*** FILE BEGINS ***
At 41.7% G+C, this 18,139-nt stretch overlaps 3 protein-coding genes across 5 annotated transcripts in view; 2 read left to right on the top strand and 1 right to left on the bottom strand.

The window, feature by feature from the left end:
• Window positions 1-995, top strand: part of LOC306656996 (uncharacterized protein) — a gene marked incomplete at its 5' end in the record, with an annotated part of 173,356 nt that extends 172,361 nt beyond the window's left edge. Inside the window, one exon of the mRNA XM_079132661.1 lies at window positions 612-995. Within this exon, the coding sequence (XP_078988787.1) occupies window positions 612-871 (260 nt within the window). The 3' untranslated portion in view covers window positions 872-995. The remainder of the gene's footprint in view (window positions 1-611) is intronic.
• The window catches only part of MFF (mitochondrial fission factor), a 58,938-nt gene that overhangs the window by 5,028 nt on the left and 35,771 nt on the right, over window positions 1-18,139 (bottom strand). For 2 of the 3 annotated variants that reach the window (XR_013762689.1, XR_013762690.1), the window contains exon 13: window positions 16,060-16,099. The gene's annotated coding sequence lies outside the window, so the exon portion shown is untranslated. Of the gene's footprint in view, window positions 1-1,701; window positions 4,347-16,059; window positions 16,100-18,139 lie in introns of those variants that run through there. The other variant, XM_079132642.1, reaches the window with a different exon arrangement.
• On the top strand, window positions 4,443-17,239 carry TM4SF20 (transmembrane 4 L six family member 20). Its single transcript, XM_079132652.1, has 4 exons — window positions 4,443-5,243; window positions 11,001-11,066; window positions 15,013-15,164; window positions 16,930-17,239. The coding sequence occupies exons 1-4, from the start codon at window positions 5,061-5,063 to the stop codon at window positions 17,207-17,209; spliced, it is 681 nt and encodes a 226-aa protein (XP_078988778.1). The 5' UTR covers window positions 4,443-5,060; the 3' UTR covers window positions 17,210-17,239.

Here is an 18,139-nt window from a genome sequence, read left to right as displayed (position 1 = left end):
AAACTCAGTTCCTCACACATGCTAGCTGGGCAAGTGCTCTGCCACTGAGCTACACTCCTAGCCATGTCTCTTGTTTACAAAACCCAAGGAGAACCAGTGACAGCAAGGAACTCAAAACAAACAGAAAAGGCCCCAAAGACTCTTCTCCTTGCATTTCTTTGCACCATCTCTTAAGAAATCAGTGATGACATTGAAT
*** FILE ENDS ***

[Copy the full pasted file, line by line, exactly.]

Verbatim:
At 41.7% G+C, this 18,139-nt stretch overlaps 3 protein-coding genes across 5 annotated transcripts in view; 2 read left to right on the top strand and 1 right to left on the bottom strand.

The window, feature by feature from the left end:
• Window positions 1-995, top strand: part of LOC306656996 (uncharacterized protein) — a gene marked incomplete at its 5' end in the record, with an annotated part of 173,356 nt that extends 172,361 nt beyond the window's left edge. Inside the window, one exon of the mRNA XM_079132661.1 lies at window positions 612-995. Within this exon, the coding sequence (XP_078988787.1) occupies window positions 612-871 (260 nt within the window). The 3' untranslated portion in view covers window positions 872-995. The remainder of the gene's footprint in view (window positions 1-611) is intronic.
• The window catches only part of MFF (mitochondrial fission factor), a 58,938-nt gene that overhangs the window by 5,028 nt on the left and 35,771 nt on the right, over window positions 1-18,139 (bottom strand). For 2 of the 3 annotated variants that reach the window (XR_013762689.1, XR_013762690.1), the window contains exon 13: window positions 16,060-16,099. The gene's annotated coding sequence lies outside the window, so the exon portion shown is untranslated. Of the gene's footprint in view, window positions 1-1,701; window positions 4,347-16,059; window positions 16,100-18,139 lie in introns of those variants that run through there. The other variant, XM_079132642.1, reaches the window with a different exon arrangement.
• On the top strand, window positions 4,443-17,239 carry TM4SF20 (transmembrane 4 L six family member 20). Its single transcript, XM_079132652.1, has 4 exons — window positions 4,443-5,243; window positions 11,001-11,066; window positions 15,013-15,164; window positions 16,930-17,239. The coding sequence occupies exons 1-4, from the start codon at window positions 5,061-5,063 to the stop codon at window positions 17,207-17,209; spliced, it is 681 nt and encodes a 226-aa protein (XP_078988778.1). The 5' UTR covers window positions 4,443-5,060; the 3' UTR covers window positions 17,210-17,239.

Here is an 18,139-nt window from a genome sequence, read left to right as displayed (position 1 = left end):
AAACTCAGTTCCTCACACATGCTAGCTGGGCAAGTGCTCTGCCACTGAGCTACACTCCTAGCCATGTCTCTTGTTTACAAAACCCAAGGAGAACCAGTGACAGCAAGGAACTCAAAACAAACAGAAAAGGCCCCAAAGACTCTTCTCCTTGCATTTCTTTGCACCATCTCTTAAGAAATCAGTGATGACATTGAAT